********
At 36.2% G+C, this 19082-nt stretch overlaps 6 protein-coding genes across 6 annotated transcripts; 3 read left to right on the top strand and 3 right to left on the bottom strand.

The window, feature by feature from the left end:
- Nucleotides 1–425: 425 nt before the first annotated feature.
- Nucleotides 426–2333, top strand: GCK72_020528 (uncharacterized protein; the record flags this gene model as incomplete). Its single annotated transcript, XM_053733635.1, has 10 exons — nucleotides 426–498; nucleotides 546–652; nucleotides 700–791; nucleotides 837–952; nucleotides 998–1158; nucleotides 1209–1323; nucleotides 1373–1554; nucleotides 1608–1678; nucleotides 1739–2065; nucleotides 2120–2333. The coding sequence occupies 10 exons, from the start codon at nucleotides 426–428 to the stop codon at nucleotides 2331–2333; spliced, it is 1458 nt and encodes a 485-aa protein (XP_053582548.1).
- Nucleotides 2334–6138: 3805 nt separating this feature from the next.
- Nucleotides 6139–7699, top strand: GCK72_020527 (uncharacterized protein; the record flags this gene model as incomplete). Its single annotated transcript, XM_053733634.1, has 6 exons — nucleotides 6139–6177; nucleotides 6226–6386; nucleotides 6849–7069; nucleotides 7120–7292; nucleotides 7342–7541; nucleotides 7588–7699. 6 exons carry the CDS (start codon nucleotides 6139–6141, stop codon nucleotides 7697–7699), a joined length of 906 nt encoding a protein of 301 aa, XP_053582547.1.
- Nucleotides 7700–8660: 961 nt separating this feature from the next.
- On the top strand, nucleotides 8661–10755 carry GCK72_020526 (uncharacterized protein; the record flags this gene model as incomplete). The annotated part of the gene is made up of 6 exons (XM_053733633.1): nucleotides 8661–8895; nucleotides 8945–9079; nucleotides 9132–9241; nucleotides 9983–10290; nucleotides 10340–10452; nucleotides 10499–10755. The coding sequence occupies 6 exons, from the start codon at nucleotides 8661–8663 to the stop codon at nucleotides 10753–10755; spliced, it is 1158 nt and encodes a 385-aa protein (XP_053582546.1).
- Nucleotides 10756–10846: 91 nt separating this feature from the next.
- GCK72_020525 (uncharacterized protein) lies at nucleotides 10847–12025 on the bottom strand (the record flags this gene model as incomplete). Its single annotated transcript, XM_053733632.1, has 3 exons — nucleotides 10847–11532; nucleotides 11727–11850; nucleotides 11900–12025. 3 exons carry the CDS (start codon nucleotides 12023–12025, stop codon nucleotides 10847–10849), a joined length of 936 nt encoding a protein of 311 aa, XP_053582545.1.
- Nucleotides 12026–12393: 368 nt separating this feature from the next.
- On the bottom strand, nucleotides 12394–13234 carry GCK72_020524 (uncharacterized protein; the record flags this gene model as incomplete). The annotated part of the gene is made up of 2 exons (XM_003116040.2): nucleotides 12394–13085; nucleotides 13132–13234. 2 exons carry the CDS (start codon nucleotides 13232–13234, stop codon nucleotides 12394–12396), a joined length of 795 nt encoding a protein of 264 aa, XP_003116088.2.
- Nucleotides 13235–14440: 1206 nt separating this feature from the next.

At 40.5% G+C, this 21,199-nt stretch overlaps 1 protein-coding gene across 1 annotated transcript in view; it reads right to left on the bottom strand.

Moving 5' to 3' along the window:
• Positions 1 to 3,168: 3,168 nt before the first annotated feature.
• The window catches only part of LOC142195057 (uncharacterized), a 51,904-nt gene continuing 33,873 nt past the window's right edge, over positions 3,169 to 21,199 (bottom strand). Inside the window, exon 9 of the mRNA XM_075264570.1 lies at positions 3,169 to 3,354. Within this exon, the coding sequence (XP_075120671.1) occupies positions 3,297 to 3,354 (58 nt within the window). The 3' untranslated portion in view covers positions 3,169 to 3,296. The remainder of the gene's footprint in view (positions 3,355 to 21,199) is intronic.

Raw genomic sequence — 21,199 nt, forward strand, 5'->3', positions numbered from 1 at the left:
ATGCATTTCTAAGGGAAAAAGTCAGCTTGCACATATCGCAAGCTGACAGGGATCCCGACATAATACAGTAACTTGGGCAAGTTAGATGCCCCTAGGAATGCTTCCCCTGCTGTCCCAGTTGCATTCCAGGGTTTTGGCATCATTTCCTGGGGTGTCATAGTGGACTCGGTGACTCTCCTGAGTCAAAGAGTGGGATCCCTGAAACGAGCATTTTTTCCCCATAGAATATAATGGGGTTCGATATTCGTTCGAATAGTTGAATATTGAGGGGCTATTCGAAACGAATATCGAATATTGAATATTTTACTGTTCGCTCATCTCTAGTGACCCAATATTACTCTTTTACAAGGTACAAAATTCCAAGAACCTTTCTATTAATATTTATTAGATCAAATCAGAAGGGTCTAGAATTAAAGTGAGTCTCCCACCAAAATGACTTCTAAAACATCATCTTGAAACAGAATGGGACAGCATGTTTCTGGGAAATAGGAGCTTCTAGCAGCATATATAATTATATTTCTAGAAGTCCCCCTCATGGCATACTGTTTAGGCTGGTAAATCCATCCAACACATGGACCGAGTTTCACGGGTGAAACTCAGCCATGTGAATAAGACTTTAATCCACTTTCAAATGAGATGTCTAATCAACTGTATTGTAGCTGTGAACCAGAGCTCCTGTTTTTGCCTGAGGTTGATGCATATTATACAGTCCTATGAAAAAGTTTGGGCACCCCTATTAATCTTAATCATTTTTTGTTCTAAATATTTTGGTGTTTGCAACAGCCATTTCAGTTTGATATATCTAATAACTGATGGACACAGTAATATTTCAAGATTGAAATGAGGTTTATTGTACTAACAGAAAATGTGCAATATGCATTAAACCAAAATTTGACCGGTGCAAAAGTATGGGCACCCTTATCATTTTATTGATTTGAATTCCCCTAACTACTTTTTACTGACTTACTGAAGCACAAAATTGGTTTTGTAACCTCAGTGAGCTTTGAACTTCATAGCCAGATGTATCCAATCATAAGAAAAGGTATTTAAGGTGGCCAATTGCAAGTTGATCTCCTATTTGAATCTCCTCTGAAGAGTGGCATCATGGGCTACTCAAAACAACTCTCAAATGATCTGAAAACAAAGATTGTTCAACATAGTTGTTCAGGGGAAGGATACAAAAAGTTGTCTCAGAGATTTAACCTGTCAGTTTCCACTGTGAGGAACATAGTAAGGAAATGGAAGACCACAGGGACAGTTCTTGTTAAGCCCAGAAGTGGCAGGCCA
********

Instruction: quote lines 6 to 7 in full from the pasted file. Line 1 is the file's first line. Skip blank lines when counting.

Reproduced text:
- Nucleotides 6139–7699, top strand: GCK72_020527 (uncharacterized protein; the record flags this gene model as incomplete). Its single annotated transcript, XM_053733634.1, has 6 exons — nucleotides 6139–6177; nucleotides 6226–6386; nucleotides 6849–7069; nucleotides 7120–7292; nucleotides 7342–7541; nucleotides 7588–7699. 6 exons carry the CDS (start codon nucleotides 6139–6141, stop codon nucleotides 7697–7699), a joined length of 906 nt encoding a protein of 301 aa, XP_053582547.1.
- Nucleotides 7700–8660: 961 nt separating this feature from the next.